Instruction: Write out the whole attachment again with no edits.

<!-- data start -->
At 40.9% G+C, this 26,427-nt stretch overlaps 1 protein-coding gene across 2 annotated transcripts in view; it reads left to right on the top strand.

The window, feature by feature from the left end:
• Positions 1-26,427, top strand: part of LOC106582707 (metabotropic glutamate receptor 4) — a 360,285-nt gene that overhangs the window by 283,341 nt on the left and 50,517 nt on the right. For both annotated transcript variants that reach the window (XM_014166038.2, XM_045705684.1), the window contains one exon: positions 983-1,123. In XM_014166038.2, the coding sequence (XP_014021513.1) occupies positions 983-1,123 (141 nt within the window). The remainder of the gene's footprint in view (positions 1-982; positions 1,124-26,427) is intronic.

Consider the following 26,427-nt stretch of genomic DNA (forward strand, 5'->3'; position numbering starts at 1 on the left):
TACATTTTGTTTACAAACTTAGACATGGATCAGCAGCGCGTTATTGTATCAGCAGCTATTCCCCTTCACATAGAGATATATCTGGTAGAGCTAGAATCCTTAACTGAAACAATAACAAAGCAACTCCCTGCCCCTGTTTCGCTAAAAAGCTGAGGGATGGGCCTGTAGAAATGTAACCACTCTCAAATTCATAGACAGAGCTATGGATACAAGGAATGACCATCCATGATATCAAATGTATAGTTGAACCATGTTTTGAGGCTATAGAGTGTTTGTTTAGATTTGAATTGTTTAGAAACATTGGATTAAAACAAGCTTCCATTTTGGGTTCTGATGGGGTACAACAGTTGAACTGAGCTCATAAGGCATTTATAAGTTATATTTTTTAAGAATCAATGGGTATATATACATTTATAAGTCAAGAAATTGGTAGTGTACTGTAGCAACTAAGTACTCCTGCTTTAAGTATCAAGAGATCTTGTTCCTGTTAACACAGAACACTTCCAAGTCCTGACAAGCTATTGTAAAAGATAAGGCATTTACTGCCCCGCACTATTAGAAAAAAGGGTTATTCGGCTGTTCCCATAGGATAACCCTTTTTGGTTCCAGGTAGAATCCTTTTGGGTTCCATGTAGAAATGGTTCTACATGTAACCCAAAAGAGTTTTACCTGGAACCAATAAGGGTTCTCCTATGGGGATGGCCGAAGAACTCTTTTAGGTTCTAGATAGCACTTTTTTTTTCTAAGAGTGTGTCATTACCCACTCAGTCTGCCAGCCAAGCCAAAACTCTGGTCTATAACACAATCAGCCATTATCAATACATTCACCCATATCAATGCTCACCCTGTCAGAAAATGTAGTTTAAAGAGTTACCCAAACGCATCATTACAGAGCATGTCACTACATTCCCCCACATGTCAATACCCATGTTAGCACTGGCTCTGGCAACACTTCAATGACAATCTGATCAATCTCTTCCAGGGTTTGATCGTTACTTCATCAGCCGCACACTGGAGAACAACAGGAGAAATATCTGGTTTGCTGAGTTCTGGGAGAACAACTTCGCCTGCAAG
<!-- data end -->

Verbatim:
At 40.9% G+C, this 26,427-nt stretch overlaps 1 protein-coding gene across 2 annotated transcripts in view; it reads left to right on the top strand.

The window, feature by feature from the left end:
• Positions 1-26,427, top strand: part of LOC106582707 (metabotropic glutamate receptor 4) — a 360,285-nt gene that overhangs the window by 283,341 nt on the left and 50,517 nt on the right. For both annotated transcript variants that reach the window (XM_014166038.2, XM_045705684.1), the window contains one exon: positions 983-1,123. In XM_014166038.2, the coding sequence (XP_014021513.1) occupies positions 983-1,123 (141 nt within the window). The remainder of the gene's footprint in view (positions 1-982; positions 1,124-26,427) is intronic.

Consider the following 26,427-nt stretch of genomic DNA (forward strand, 5'->3'; position numbering starts at 1 on the left):
TACATTTTGTTTACAAACTTAGACATGGATCAGCAGCGCGTTATTGTATCAGCAGCTATTCCCCTTCACATAGAGATATATCTGGTAGAGCTAGAATCCTTAACTGAAACAATAACAAAGCAACTCCCTGCCCCTGTTTCGCTAAAAAGCTGAGGGATGGGCCTGTAGAAATGTAACCACTCTCAAATTCATAGACAGAGCTATGGATACAAGGAATGACCATCCATGATATCAAATGTATAGTTGAACCATGTTTTGAGGCTATAGAGTGTTTGTTTAGATTTGAATTGTTTAGAAACATTGGATTAAAACAAGCTTCCATTTTGGGTTCTGATGGGGTACAACAGTTGAACTGAGCTCATAAGGCATTTATAAGTTATATTTTTTAAGAATCAATGGGTATATATACATTTATAAGTCAAGAAATTGGTAGTGTACTGTAGCAACTAAGTACTCCTGCTTTAAGTATCAAGAGATCTTGTTCCTGTTAACACAGAACACTTCCAAGTCCTGACAAGCTATTGTAAAAGATAAGGCATTTACTGCCCCGCACTATTAGAAAAAAGGGTTATTCGGCTGTTCCCATAGGATAACCCTTTTTGGTTCCAGGTAGAATCCTTTTGGGTTCCATGTAGAAATGGTTCTACATGTAACCCAAAAGAGTTTTACCTGGAACCAATAAGGGTTCTCCTATGGGGATGGCCGAAGAACTCTTTTAGGTTCTAGATAGCACTTTTTTTTTCTAAGAGTGTGTCATTACCCACTCAGTCTGCCAGCCAAGCCAAAACTCTGGTCTATAACACAATCAGCCATTATCAATACATTCACCCATATCAATGCTCACCCTGTCAGAAAATGTAGTTTAAAGAGTTACCCAAACGCATCATTACAGAGCATGTCACTACATTCCCCCACATGTCAATACCCATGTTAGCACTGGCTCTGGCAACACTTCAATGACAATCTGATCAATCTCTTCCAGGGTTTGATCGTTACTTCATCAGCCGCACACTGGAGAACAACAGGAGAAATATCTGGTTTGCTGAGTTCTGGGAGAACAACTTCGCCTGCAAG